Recent advances in treating cognitive impairment in schizophrenia

Psychopharmacology
Cherrie Galletly

Abstract

Schizophrenia is often associated with chronic disability and poor outcome. In addition to positive symptoms, such as hallucinations and delusions, and negative symptoms including poverty of speech and blunted affect, schizophrenia is also associated with deficits in cognitive function. It has been increasingly recognized that the severity of cognitive impairment is a major determinant of outcome. Therefore, interventions to improve cognitive function also have the capacity to improve quality of life and social and occupational outcomes. Whilst some of the antipsychotic drugs have shown some selective benefits, there is some controversy about the extent of these benefits. This article provides an overview of research into drugs that might enhance cognition in schizophrenia. Drugs such as modafanil and galantamine are being evaluated, and a number of new drugs are currently in development. Standardized cognitive assessment measures are being developed so studies can be compared more easily. This field is advancing rapidly, but as yet, no widely applicable, evidence-based treatments are available to the clinician.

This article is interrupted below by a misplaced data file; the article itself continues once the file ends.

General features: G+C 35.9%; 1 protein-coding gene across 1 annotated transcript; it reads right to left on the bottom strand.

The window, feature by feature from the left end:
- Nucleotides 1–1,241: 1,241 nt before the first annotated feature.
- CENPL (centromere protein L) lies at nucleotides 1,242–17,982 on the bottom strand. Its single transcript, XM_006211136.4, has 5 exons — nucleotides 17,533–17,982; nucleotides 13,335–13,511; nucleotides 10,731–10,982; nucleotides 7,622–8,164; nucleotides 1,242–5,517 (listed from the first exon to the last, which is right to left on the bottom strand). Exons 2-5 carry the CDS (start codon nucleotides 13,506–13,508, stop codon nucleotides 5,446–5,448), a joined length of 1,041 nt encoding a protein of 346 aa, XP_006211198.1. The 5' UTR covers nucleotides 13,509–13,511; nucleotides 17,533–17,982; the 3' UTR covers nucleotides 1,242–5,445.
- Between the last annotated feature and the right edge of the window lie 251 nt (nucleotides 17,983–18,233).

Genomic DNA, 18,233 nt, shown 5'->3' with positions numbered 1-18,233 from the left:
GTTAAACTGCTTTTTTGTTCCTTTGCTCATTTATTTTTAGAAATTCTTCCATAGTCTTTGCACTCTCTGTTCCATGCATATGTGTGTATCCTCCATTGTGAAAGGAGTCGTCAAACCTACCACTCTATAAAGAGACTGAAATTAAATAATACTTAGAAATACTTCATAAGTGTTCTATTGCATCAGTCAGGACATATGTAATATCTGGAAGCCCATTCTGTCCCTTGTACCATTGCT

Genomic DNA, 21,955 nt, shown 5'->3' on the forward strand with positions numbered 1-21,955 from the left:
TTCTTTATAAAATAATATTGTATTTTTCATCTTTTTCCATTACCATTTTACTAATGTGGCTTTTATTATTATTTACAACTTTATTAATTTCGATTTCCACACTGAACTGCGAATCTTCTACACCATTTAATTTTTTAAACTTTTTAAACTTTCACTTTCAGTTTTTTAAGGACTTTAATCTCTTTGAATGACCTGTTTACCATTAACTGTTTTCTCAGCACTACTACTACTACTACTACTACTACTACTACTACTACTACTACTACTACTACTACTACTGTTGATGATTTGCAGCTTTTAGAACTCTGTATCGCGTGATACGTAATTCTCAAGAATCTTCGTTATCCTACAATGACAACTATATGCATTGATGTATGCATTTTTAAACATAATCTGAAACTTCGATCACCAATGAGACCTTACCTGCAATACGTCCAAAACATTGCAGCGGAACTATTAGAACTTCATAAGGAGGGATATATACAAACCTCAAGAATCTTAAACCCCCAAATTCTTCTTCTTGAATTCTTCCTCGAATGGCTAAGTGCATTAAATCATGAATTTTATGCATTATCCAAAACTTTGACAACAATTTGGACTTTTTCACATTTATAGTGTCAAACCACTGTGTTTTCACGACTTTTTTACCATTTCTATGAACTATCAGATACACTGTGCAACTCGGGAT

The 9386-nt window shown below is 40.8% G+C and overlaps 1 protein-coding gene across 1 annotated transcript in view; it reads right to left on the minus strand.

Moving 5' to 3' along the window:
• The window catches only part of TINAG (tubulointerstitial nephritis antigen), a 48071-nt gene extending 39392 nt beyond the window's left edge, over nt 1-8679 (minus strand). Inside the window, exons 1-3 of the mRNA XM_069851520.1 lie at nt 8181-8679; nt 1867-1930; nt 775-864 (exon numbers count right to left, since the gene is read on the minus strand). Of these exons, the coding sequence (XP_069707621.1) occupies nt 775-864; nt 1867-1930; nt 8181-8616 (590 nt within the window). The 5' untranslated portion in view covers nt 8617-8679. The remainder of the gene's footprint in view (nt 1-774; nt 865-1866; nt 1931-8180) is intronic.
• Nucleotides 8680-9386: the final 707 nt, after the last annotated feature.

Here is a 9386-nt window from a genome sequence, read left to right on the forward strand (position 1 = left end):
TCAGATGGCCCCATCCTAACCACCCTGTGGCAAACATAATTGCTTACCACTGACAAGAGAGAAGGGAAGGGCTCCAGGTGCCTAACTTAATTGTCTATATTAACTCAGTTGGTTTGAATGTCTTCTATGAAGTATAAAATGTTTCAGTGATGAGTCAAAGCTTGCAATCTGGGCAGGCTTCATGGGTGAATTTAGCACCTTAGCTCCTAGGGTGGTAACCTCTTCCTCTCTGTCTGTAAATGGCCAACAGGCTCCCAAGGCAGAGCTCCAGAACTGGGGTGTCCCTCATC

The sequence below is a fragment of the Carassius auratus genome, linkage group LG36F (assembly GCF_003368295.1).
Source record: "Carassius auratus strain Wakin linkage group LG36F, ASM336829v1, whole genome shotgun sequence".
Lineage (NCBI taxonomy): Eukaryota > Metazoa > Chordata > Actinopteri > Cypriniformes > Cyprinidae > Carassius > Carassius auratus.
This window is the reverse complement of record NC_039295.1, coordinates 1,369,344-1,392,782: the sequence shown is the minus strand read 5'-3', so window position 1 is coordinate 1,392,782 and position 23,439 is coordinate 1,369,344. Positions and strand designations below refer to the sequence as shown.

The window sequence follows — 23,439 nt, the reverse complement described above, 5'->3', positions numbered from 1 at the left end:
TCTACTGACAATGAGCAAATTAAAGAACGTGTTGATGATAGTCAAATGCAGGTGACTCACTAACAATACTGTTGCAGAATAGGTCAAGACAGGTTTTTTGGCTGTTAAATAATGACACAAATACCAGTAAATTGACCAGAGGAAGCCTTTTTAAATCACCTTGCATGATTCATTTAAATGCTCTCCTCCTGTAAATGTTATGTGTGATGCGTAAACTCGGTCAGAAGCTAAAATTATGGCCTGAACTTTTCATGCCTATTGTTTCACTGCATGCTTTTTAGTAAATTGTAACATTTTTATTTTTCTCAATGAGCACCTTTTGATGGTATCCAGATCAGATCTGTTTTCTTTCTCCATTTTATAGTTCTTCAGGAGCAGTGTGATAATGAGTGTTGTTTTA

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Related Concepts

Antipsychotic Effect
Assessment: Cognition
Serotonin Effect
Schizophrenia
Cholinesterase Inhibitors, Reversible
Speech Disorders
Antipsychotic Agents
Cholinomimetics
Overinclusion
Schizophrenic Psychology

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